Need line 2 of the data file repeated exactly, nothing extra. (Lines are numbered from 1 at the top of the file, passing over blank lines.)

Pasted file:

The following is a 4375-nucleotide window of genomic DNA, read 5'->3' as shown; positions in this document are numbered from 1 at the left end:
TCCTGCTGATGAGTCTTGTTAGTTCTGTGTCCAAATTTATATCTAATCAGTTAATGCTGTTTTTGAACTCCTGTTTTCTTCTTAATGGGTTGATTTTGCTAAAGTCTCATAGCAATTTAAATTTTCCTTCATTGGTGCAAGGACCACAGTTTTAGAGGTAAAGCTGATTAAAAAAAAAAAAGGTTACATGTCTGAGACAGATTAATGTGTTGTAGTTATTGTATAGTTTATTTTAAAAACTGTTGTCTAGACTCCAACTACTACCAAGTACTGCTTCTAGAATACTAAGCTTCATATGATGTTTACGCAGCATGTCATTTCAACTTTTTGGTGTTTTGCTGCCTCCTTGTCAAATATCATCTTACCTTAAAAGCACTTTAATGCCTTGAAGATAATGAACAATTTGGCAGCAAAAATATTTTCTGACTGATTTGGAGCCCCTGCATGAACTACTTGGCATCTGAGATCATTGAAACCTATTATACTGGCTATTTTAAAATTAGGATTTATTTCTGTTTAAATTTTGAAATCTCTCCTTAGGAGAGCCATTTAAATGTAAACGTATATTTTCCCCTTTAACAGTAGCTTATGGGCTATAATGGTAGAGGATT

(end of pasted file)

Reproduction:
TCCTGCTGATGAGTCTTGTTAGTTCTGTGTCCAAATTTATATCTAATCAGTTAATGCTGTTTTTGAACTCCTGTTTTCTTCTTAATGGGTTGATTTTGCTAAAGTCTCATAGCAATTTAAATTTTCCTTCATTGGTGCAAGGACCACAGTTTTAGAGGTAAAGCTGATTAAAAAAAAAAAAGGTTACATGTCTGAGACAGATTAATGTGTTGTAGTTATTGTATAGTTTATTTTAAAAACTGTTGTCTAGACTCCAACTACTACCAAGTACTGCTTCTAGAATACTAAGCTTCATATGATGTTTACGCAGCATGTCATTTCAACTTTTTGGTGTTTTGCTGCCTCCTTGTCAAATATCATCTTACCTTAAAAGCACTTTAATGCCTTGAAGATAATGAACAATTTGGCAGCAAAAATATTTTCTGACTGATTTGGAGCCCCTGCATGAACTACTTGGCATCTGAGATCATTGAAACCTATTATACTGGCTATTTTAAAATTAGGATTTATTTCTGTTTAAATTTTGAAATCTCTCCTTAGGAGAGCCATTTAAATGTAAACGTATATTTTCCCCTTTAACAGTAGCTTATGGGCTATAATGGTAGAGGATT